As a general rule, the trustees have nothing to do with the sale except to receive notice of the tenant for life's intention to sell, and to give a receipt for the purchase-money, although, if they consider the sale improvident, they have power to submit the matter to the court (g). They are not parties to the sale, and their consent is quite unnecessary. To this rule, however, there are two important exceptions: (1) When the principal mansion-house on any settled land, which is not usually occupied as a farm-house, together with pleasure-grounds, park and lands usually occupied therewith, exceeding twenty-five acres in extent are to be sold, the consent of the trustees is
(e) Mogridge v. Clapp,  3 Ch., at p. 400; In re Fisher and Grazebrook's Contract,  2 Ch. 660.
(f) In re Jackson's Settled Estate,  1 Ch. 258. (g) Settled Land Act, 1882, s. 44.
necessary (h). (2) when the tenant for life is himself the purchaser, in which case the trustees stand in place of the tenant for life as vendor (i).
Reference has already been made to compound settlements, and it has been pointed out that in ascertaining what estates and interests the tenant for life can overreach by the sale, it is necessary to determine how the settlement is constituted, and that the settlement may be constituted by any number of instruments. There may, for instance, be-(1) a will or deed creating a strict settlement with the usual powers of jointuring and limiting terms for securing portions; (2) deeds charging jointures and portions in exercise of those powers; (3) a disentailing assurance reserving the usual joint power of appointment; and (4) a resettlement in exercise of such joint power of appointment. This series of instruments, being all connected together, may be treated as one compound settlement. Thus, in In re Marquis of Ailesbury and Iveagh (k), it was held that the compound settlement was made up of a series of instruments beginning with a deed in the year 1796 and ending with a deed in the year 1885. There may at the same time be a more comprehensive settlement consisting of several deeds,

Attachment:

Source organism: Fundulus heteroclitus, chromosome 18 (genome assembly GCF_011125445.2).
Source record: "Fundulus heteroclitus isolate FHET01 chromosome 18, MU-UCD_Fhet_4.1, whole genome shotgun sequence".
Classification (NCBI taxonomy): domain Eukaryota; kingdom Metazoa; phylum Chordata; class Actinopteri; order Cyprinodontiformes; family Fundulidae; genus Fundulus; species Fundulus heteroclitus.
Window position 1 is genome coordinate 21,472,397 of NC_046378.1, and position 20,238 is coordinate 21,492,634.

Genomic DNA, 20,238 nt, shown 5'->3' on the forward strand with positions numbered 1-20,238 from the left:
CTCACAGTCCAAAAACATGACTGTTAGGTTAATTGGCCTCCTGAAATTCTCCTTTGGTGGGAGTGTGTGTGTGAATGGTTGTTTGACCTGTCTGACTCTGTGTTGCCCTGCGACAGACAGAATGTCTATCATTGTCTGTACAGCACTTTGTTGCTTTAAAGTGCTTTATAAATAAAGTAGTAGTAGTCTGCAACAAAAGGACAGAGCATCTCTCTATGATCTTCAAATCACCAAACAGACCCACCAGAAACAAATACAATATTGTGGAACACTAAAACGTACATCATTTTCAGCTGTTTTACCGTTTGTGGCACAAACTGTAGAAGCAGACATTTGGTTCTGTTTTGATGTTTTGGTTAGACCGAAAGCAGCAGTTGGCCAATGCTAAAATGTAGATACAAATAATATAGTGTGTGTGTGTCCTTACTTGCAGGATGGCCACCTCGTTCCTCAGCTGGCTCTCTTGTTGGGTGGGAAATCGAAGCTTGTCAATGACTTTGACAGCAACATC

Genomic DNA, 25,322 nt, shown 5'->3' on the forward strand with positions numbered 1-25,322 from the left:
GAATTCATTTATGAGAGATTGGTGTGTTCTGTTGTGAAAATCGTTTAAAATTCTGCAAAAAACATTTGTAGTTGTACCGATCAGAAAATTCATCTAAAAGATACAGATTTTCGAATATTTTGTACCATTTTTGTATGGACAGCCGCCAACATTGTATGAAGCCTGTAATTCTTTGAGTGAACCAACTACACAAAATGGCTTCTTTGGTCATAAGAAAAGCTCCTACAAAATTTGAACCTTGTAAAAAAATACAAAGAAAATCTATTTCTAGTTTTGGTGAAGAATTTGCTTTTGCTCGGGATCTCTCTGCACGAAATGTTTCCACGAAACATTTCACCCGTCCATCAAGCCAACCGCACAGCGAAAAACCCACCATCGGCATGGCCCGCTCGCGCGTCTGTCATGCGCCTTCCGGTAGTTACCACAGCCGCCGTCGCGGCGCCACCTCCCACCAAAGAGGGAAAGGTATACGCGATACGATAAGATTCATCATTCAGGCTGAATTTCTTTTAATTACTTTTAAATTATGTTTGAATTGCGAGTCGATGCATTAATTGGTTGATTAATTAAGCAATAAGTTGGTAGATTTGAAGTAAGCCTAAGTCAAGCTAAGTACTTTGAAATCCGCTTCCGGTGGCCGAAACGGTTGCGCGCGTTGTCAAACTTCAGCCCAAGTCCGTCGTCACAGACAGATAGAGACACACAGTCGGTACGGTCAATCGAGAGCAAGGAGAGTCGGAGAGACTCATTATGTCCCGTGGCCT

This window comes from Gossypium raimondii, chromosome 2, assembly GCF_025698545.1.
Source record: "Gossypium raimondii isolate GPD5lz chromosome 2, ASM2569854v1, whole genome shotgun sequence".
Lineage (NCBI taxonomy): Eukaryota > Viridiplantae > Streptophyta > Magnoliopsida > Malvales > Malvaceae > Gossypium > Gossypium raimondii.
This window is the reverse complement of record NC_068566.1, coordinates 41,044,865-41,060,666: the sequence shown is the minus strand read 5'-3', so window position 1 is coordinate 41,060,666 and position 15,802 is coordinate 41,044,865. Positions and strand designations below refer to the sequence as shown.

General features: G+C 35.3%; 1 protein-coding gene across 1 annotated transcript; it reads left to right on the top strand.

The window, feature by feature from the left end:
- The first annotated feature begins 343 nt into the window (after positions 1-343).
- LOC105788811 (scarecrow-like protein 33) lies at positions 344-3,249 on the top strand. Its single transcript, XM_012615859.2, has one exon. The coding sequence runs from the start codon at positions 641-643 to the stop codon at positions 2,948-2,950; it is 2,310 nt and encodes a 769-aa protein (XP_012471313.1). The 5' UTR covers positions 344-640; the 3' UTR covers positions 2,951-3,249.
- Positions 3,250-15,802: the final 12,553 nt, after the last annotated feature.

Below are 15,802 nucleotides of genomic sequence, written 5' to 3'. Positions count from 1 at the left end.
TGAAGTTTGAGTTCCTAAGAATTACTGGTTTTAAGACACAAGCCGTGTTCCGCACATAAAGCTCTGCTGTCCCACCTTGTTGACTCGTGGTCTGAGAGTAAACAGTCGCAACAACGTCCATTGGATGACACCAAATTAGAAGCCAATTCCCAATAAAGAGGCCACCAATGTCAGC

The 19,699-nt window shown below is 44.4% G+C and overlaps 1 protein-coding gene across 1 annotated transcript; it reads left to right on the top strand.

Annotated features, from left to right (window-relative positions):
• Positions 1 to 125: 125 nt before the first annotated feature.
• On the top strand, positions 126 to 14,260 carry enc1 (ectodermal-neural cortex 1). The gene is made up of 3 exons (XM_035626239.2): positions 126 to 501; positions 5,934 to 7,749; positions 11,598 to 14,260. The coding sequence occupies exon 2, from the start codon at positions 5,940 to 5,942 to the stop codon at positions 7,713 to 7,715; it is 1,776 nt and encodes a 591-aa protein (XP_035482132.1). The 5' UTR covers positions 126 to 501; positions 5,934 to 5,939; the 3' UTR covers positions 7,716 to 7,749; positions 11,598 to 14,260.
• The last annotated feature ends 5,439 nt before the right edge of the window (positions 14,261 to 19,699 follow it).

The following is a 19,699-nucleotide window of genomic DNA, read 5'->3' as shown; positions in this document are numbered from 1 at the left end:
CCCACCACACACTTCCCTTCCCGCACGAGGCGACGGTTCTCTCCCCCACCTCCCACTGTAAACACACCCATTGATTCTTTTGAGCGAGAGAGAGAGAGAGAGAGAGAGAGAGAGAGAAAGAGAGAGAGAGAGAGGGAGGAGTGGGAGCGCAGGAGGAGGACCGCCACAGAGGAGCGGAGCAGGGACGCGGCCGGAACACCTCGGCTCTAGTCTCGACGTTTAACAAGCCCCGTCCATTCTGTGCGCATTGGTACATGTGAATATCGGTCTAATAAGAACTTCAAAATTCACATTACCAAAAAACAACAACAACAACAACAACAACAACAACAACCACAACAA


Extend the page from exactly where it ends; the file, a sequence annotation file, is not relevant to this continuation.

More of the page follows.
(h) Settled Land Act, 1890, s. 10.
(i) Ibid., s. 12.
(k)  2 Ch. 345; followed in Re Phillimore,  2 Ch. 460.
and a less comprehensive settlement constituted by one of the deeds only (1). For example, if A., the tenant for life under the original settlement which forms the first of the series, is also tenant for life under the resettlement which forms the last of the series, he may either sell as tenant for life under the compound settlement, or under the original settlement alone, or under the resettlement (m). It has, however, been recently held that if the resettlement restores the old life estate, i.e., if the life estate is in terms limited to A. "in restoration and by way of continuance and confirmation of his former life estate," A. cannot sell as tenant for life under the resettlement alone with the concurrence of incumbrancers who have priority to the resettlement (n). The judgment seems to imply that the vendor in that case could not have sold under the original settlement alone, but since there were no trustees of the original settlement for the purposes of the Settled Land Acts the point did not really arise.
If the sale is made under a settlement constituted by a series of instruments it is generally necessary to obtain the appointment by the court of trustees of the compound settlement so constituted (0). A
(1) In re Mundy and Roper's Contract,  1 Ch., at p. 295.
(m) In re Lord Wimborne and Browne's Contract,  1 Ch. 537.
(n) In re Cornwallis-West and Munro's Contract,  2 Ch. 150.
(0) In re Marquis of Ailesbury and Lord Ireagh,  2 Ch., at p. 358; In re Mundy and Roper's Contract,  1 Ch., at p. 281.